In a Theater Near You: Unsung Hero


Your enjoyment of this film will likely depend on whether you were listening to Christian pop music three decades ago. I was a youth pastor at the time, so, sure, I took students to see Michael W. Smith in concert introducing DC Talk as his opening act. Unsung Hero features actors playing performers central to the world of Christian music in the 1990s. Rachel Hendrix plays a kind and gracious Amy Grant. Jonathan Jackson plays Eddie Degarmo (of Degarmo and Key), a benefactor of the film’s family. Joe Chambrello plays Carmen who isn’t very helpful. There’s serious nostalgia cred as the film opens, with Christian hair band Stryper playing at the Sydney Opera House.

That’s when we meet the central figure in the film: Christian music promoter David Smallbone (played by David’s son, Joel Smallbone). His promotion of Stryper’s Australia tour led him to believe he was set on a path to fame and fortune, so he invested everything the family had in his next venture: Amy Grant’s Australian, Lead Me On, tour. His wife is unsure about this venture; he ultimately loses their savings and their house. He pins his career hopes on a deal with Christian mega-star Carmen in America. At his wife’s insistence, they pack up their six (with one on the way) children and move to Nashville, Tennessee.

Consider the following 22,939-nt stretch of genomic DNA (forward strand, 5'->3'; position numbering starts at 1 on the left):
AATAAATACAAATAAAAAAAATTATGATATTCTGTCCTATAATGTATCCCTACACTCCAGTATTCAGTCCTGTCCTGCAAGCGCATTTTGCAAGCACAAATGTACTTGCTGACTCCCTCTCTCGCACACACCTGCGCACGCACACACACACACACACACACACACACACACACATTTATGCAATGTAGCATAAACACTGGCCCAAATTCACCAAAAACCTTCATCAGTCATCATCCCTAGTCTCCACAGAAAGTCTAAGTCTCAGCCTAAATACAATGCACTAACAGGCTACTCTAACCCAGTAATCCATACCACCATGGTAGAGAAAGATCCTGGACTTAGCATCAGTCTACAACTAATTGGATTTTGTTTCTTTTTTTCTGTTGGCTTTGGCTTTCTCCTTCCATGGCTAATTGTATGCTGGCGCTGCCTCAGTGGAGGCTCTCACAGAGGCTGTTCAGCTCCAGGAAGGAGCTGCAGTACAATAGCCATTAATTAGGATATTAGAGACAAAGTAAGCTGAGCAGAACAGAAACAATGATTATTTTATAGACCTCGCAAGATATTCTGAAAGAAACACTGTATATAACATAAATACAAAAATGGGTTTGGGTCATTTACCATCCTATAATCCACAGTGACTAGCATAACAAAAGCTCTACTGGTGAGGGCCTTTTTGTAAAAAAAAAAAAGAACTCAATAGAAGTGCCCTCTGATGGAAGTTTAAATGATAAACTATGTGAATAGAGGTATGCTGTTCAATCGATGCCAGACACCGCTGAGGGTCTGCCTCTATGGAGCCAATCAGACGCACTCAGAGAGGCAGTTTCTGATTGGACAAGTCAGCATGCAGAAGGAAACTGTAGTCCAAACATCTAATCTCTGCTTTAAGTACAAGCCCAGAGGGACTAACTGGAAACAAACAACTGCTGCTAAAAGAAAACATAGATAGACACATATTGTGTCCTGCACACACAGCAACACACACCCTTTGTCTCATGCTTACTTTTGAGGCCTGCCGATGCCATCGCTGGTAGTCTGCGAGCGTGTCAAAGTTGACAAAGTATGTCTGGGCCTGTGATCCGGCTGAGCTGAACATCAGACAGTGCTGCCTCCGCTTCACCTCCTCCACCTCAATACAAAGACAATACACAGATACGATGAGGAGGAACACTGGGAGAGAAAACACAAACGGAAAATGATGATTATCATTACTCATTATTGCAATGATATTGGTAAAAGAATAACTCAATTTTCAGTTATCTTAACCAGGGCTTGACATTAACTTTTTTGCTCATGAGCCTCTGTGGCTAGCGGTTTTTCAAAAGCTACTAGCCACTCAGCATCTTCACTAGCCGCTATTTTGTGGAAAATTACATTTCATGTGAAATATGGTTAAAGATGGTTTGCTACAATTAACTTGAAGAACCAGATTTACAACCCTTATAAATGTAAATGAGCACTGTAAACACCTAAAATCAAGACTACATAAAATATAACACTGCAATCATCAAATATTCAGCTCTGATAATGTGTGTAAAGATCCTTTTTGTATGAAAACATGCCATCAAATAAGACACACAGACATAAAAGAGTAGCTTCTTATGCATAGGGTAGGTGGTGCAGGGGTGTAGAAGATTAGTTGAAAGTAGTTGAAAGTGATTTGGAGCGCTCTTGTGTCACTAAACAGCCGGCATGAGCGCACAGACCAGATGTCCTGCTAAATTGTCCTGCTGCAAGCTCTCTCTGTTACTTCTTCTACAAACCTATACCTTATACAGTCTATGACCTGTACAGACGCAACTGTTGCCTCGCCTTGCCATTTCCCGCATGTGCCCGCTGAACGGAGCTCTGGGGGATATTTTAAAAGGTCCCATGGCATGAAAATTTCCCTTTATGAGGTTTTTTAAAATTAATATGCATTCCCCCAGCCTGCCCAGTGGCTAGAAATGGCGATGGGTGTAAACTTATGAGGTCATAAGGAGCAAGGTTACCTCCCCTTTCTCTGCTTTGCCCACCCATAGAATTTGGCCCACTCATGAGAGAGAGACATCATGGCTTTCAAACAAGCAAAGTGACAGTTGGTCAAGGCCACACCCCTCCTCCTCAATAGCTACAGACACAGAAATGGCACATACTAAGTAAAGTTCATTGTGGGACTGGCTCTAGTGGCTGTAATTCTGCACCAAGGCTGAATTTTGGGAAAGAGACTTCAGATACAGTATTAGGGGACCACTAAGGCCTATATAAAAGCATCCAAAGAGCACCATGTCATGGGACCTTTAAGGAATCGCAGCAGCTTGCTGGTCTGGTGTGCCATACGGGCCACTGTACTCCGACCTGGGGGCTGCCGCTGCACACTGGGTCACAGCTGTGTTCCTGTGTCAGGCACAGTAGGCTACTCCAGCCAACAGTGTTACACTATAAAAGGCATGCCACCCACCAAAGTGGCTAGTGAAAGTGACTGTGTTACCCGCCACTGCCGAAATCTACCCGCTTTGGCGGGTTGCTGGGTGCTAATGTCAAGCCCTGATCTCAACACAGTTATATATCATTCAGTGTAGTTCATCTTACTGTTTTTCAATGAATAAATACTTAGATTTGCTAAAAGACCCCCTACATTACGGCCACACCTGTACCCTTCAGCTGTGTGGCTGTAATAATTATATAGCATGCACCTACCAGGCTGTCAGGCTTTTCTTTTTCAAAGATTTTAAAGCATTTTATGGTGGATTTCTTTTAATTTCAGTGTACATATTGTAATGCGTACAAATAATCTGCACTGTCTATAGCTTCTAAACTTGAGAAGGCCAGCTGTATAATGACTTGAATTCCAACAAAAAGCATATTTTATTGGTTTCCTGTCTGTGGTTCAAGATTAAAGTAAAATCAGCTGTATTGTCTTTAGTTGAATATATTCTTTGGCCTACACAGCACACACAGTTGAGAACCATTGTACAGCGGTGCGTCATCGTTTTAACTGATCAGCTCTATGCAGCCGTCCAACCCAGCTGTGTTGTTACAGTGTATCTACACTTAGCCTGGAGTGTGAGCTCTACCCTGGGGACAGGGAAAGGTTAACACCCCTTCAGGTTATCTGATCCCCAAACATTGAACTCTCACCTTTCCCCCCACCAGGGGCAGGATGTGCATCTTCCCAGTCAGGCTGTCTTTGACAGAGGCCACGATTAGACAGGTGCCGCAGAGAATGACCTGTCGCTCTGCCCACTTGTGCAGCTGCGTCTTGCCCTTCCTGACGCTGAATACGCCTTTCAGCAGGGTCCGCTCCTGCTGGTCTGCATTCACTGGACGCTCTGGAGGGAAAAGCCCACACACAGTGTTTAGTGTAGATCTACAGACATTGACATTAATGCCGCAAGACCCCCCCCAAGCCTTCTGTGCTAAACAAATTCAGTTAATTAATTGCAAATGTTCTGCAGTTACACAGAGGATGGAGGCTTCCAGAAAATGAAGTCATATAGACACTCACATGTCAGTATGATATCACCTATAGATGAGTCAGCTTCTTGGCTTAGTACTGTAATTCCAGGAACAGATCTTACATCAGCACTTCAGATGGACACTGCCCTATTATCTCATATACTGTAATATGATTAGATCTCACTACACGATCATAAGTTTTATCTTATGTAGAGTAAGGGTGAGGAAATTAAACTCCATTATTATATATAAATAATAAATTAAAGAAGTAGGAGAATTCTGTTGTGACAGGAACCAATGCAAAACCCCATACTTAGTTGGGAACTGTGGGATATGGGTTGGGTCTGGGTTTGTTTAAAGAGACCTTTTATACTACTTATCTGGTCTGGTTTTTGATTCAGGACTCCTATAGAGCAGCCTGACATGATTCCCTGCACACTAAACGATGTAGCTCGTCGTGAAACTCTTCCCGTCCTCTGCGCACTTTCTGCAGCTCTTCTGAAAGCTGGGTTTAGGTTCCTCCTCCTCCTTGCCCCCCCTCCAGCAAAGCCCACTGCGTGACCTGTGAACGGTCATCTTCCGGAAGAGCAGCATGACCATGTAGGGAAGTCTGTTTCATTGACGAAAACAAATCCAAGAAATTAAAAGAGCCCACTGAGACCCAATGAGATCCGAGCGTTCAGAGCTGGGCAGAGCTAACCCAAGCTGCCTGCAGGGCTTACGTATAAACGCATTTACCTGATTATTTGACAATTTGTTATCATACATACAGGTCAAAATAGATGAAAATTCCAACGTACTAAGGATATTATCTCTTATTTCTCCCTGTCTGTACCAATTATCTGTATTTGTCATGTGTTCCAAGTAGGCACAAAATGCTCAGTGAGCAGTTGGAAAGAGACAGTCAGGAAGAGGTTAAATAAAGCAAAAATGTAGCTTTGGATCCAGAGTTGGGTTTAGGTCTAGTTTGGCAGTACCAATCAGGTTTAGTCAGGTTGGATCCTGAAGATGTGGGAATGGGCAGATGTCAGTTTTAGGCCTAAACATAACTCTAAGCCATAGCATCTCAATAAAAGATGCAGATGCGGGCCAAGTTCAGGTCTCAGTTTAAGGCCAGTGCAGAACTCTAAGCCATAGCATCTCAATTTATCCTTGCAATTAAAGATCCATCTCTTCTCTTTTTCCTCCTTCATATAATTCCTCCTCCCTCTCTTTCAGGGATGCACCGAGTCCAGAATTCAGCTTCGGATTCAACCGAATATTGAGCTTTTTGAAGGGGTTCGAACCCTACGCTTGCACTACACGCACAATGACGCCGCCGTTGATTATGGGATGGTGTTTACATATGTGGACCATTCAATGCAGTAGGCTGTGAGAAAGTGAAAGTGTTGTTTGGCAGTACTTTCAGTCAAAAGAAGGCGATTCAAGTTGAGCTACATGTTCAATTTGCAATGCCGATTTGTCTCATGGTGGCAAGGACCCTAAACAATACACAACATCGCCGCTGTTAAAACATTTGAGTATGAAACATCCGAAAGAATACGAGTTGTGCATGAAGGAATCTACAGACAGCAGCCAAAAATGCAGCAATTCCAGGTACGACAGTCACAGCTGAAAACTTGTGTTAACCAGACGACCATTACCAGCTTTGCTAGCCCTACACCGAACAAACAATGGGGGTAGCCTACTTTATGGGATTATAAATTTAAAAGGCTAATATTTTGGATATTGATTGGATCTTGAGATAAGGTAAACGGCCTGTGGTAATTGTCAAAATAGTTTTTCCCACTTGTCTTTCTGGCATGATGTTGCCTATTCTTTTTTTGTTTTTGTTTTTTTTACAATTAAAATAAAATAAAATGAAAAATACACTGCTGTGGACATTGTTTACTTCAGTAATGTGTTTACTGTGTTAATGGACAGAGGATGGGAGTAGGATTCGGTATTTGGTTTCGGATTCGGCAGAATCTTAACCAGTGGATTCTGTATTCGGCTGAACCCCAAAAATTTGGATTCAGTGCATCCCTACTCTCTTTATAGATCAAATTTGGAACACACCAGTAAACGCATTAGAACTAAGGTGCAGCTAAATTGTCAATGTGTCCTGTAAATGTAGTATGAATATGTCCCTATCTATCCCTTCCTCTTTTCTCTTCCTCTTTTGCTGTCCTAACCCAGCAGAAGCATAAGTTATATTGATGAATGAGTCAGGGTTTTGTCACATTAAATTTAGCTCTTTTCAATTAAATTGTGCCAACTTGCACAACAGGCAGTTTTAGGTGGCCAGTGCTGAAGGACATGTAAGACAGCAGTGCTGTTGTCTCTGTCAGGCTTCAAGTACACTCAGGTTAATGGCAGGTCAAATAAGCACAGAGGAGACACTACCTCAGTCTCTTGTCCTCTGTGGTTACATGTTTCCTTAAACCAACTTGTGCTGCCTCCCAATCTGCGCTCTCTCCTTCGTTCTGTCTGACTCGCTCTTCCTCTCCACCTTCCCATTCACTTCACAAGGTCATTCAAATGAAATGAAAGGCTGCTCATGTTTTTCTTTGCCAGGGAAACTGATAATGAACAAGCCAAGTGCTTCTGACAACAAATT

With his family in an unfurnished rental house, no car, and little cash, David’s deal with Carmen falls through. He falls into a deep depression.